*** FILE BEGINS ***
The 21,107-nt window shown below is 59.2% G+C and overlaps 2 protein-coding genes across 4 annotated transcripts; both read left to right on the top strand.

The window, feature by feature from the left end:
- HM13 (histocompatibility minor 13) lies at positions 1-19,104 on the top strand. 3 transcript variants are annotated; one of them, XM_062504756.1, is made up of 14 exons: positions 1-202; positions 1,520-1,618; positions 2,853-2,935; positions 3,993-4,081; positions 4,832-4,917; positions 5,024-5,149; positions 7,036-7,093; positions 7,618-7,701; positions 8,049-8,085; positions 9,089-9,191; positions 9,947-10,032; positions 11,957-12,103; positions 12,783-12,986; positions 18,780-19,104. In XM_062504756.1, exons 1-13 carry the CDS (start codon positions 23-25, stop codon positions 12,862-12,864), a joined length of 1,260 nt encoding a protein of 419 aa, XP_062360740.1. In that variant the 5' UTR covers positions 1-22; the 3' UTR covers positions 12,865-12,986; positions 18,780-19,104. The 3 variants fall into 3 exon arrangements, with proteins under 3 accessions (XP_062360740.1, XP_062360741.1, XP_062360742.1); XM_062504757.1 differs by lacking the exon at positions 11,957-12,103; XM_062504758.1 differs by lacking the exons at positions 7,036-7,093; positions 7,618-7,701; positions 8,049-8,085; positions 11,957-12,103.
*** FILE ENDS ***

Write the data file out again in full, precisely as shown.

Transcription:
The 21,107-nt window shown below is 59.2% G+C and overlaps 2 protein-coding genes across 4 annotated transcripts; both read left to right on the top strand.

The window, feature by feature from the left end:
- HM13 (histocompatibility minor 13) lies at positions 1-19,104 on the top strand. 3 transcript variants are annotated; one of them, XM_062504756.1, is made up of 14 exons: positions 1-202; positions 1,520-1,618; positions 2,853-2,935; positions 3,993-4,081; positions 4,832-4,917; positions 5,024-5,149; positions 7,036-7,093; positions 7,618-7,701; positions 8,049-8,085; positions 9,089-9,191; positions 9,947-10,032; positions 11,957-12,103; positions 12,783-12,986; positions 18,780-19,104. In XM_062504756.1, exons 1-13 carry the CDS (start codon positions 23-25, stop codon positions 12,862-12,864), a joined length of 1,260 nt encoding a protein of 419 aa, XP_062360740.1. In that variant the 5' UTR covers positions 1-22; the 3' UTR covers positions 12,865-12,986; positions 18,780-19,104. The 3 variants fall into 3 exon arrangements, with proteins under 3 accessions (XP_062360740.1, XP_062360741.1, XP_062360742.1); XM_062504757.1 differs by lacking the exon at positions 11,957-12,103; XM_062504758.1 differs by lacking the exons at positions 7,036-7,093; positions 7,618-7,701; positions 8,049-8,085; positions 11,957-12,103.